Proposed EU space strategy would lead to more coordinated investment, and boost growth and jobs.
The EU already has its own space navigation and Earth observation programmes – EGNOS, Galileo and GMES (Global Monitoring for Environment and Security) – for strategic and economic reasons.
The Commission wants to build on these programmes with a common space strategy – aimed at securing the EU’s independence and its position as a global leader in space technology. To achieve these goals, the EU needs to maintain independent access to space.
EGNOS, the EU’s first step in satellite navigation, is now operating over Europe and includes a service that makes air travel safer. Galileo will provide Europe with its own global satellite navigation service, distinct from the US’s GPS. The EU’s Earth observation system, GMES, will be ready in 2014.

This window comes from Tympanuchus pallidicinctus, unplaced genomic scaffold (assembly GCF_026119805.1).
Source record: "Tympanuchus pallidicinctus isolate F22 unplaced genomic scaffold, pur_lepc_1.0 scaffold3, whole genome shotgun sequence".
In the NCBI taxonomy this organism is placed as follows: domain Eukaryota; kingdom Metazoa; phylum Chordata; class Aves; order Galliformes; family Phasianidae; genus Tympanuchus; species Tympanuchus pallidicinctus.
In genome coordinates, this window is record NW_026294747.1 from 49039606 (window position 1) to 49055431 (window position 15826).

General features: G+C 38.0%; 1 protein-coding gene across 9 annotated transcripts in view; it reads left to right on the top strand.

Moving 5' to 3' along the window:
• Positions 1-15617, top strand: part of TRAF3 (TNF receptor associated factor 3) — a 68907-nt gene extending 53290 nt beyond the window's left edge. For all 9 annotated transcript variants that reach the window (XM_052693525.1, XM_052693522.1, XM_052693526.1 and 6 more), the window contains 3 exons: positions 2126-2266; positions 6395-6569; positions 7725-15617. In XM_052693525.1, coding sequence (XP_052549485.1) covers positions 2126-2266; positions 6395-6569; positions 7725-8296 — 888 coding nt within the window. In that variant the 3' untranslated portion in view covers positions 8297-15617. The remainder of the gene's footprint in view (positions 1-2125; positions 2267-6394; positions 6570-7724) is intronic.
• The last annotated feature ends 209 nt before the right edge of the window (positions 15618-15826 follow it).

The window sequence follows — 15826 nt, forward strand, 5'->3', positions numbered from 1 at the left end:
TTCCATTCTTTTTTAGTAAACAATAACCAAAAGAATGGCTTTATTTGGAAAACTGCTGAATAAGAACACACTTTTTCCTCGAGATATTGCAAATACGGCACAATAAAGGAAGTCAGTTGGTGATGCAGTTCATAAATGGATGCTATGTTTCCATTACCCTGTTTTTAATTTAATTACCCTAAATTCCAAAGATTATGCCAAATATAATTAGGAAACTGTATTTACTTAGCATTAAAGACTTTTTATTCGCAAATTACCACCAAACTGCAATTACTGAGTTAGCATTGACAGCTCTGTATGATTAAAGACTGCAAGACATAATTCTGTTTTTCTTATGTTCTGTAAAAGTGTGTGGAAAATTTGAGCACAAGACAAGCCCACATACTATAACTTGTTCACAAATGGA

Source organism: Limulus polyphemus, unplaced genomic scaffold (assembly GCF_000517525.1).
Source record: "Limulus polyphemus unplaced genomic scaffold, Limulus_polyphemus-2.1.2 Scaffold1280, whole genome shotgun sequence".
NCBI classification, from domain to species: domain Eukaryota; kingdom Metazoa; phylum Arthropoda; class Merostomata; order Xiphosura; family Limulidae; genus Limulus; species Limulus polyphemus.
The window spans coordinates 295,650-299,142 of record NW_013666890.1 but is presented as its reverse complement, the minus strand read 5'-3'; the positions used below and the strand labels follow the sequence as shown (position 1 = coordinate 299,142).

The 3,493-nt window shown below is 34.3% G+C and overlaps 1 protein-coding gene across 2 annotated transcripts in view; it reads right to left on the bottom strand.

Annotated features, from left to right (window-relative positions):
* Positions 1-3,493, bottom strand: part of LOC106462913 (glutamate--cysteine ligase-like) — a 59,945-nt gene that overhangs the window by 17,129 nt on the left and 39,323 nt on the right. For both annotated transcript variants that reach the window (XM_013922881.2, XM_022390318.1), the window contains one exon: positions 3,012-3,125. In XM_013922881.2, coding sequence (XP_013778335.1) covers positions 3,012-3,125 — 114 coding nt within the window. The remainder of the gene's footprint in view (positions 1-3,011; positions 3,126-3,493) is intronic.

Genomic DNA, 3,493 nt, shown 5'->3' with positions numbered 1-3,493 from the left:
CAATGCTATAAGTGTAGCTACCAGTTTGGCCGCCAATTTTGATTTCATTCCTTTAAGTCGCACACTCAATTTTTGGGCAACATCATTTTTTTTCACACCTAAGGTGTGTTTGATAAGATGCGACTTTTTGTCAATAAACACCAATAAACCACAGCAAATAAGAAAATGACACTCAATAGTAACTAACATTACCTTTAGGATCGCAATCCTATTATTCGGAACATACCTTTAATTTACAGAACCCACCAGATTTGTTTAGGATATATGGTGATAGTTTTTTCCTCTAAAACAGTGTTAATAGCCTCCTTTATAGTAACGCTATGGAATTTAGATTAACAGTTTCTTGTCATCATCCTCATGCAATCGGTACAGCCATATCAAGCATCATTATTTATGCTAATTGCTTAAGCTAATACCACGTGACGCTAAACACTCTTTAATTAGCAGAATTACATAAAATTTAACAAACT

The new strategy proposes:
Economic growth and jobs
The space industry directly contributes to the EU's Europe 2020 strategy for growth and jobs. Better telecommunications, navigation and environmental monitoring systems help companies develop new, innovative services – creating high-skilled jobs, more business opportunities and spin-off technologies.
European space manufacturers currently have an annual turnover of €5.4bn and employ 31 000 staff. Europe’s 11 major satellite operators employ 6 000 people and have a turnover of €6bn per year.
The Commission will consider concrete proposals later in 2011, once the proposed strategy has been discussed.